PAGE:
What if you get a traffic ticket and it’s based on the police officer’s wrong assumption about the law?
It never hurts to do a little legal research, and in this case, the homework was to make sure everyone got their facts straight: the statute AND the validity of the alleged “safety corridor designation.”
The Oregonian story: “Inflated traffic fines in unofficial safety corridor in Portland may yield refunds,” by Joseph Rose, The Oregonian, April 13, 2010
Excerpt: “Jaemes (sic) Gruelle admits he was guilty of having a heavy foot on that rainy January night, doing 62 in a 45-mph zone on Northeast Portland’s Marine Drive.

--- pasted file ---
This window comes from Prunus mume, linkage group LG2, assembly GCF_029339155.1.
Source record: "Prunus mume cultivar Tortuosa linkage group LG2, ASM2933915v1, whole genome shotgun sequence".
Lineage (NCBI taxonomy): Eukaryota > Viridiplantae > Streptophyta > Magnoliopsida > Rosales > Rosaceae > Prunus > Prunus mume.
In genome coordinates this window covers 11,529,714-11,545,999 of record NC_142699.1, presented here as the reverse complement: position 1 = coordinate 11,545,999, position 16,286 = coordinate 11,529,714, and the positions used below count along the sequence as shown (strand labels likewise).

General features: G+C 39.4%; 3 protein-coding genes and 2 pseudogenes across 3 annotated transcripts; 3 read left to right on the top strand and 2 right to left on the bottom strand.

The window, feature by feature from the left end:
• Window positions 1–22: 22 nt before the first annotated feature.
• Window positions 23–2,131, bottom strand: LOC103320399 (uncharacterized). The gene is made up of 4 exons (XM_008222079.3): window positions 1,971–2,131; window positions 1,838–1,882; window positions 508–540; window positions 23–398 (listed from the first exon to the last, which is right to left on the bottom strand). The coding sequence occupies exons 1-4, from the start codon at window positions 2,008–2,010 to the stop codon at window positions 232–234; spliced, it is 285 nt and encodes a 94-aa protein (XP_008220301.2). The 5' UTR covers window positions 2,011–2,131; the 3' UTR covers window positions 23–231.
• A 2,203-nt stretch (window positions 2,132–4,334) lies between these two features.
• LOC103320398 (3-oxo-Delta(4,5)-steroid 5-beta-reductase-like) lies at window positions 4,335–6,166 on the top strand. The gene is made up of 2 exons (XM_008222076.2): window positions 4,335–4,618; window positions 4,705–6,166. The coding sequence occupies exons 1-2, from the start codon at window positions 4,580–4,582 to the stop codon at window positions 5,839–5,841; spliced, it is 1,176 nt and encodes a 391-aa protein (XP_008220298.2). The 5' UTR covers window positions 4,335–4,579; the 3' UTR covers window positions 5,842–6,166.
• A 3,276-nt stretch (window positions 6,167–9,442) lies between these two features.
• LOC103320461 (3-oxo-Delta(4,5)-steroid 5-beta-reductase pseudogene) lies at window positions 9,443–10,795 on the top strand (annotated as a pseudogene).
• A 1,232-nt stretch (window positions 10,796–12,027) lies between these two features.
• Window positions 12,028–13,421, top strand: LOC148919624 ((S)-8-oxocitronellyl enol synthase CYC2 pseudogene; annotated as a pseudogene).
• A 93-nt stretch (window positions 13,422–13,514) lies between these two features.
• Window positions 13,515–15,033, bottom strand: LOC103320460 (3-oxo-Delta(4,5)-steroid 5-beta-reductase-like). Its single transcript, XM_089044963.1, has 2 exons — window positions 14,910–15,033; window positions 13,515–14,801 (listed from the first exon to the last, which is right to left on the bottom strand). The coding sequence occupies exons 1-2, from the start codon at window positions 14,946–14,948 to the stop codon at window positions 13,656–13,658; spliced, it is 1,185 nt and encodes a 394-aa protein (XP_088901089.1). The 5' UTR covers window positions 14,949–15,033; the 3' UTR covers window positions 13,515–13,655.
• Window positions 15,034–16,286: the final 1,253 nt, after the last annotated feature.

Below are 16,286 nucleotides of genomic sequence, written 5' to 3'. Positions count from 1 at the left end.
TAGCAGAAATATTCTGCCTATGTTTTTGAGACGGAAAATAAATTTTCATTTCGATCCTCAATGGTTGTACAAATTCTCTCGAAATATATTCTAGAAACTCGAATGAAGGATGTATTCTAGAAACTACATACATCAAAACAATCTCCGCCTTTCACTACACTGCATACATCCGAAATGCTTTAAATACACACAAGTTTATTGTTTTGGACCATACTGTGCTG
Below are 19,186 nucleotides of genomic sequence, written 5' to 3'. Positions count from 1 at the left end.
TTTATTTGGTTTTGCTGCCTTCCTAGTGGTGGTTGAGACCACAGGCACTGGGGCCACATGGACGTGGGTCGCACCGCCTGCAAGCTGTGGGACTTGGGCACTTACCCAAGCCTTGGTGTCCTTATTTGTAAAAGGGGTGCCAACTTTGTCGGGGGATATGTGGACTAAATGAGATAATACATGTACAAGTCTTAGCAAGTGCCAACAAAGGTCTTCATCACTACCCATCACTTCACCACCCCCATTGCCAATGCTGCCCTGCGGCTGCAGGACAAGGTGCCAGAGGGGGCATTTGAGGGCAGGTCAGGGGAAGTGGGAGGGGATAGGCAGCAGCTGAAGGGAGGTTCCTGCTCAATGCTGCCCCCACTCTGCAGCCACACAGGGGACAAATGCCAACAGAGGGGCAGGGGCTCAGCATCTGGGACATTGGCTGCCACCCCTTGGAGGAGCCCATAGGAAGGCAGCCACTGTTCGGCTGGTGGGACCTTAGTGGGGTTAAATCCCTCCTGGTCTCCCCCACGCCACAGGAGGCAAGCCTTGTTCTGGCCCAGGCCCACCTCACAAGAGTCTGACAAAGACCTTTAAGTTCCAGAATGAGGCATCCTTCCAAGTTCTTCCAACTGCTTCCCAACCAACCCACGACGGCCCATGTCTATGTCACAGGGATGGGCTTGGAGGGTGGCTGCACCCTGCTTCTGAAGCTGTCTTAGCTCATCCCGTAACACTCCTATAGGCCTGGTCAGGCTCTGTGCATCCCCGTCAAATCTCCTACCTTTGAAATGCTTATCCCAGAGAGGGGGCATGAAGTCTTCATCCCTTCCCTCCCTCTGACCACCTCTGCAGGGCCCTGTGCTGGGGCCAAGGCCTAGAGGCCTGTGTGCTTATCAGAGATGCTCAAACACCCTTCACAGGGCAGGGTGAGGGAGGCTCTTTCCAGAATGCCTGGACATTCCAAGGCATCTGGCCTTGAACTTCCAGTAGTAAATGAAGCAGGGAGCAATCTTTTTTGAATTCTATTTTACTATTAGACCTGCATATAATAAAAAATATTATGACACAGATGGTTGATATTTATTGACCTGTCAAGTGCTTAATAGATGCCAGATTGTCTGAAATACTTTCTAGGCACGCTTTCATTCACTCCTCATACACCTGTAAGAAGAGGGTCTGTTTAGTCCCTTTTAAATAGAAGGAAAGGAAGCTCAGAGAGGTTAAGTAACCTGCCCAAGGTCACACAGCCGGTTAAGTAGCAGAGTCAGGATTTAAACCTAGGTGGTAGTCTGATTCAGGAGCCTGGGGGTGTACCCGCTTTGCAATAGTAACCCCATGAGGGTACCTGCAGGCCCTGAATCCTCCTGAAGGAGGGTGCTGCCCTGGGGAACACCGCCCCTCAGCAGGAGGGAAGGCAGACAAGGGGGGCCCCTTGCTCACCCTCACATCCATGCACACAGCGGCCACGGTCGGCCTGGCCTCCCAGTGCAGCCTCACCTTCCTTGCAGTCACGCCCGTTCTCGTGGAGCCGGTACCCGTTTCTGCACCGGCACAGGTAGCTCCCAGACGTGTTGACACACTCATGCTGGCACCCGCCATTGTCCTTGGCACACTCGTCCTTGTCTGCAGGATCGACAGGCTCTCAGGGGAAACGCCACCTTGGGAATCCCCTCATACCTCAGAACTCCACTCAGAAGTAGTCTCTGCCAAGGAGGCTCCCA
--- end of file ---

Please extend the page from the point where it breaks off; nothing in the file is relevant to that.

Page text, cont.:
Still, Gruelle, a regular commuter on the tricky road hugging the Columbia River, had a major gripe about the ticket that the traffic cop handed him. It said he was caught in a “safety corridor,” which added $90 to the $160 fine.
He questioned the officer. “He told me that he had been writing this same ticket for 10 years,” Gruelle said.
Indeed, for the past decade, Portland police say officers have automatically jacked up fines against an untold number of drivers caught speeding on Marine Drive, assuming that it was a state-designated safety corridor.
One problem: It’s not.
And now the mayor is calling for refunds.” (Link to full story.)
1) If the link above doesn’t work, you can find the Oregonian story faster from Google than from the Oregon Live website search engine: Just type some variation on this search into your search engine of choice: Oregonian marine drive traffic safety corridor gruelle
2) You can find related stories with a Google search, using these search terms (and others, as you wish): marine drive traffic safety corridor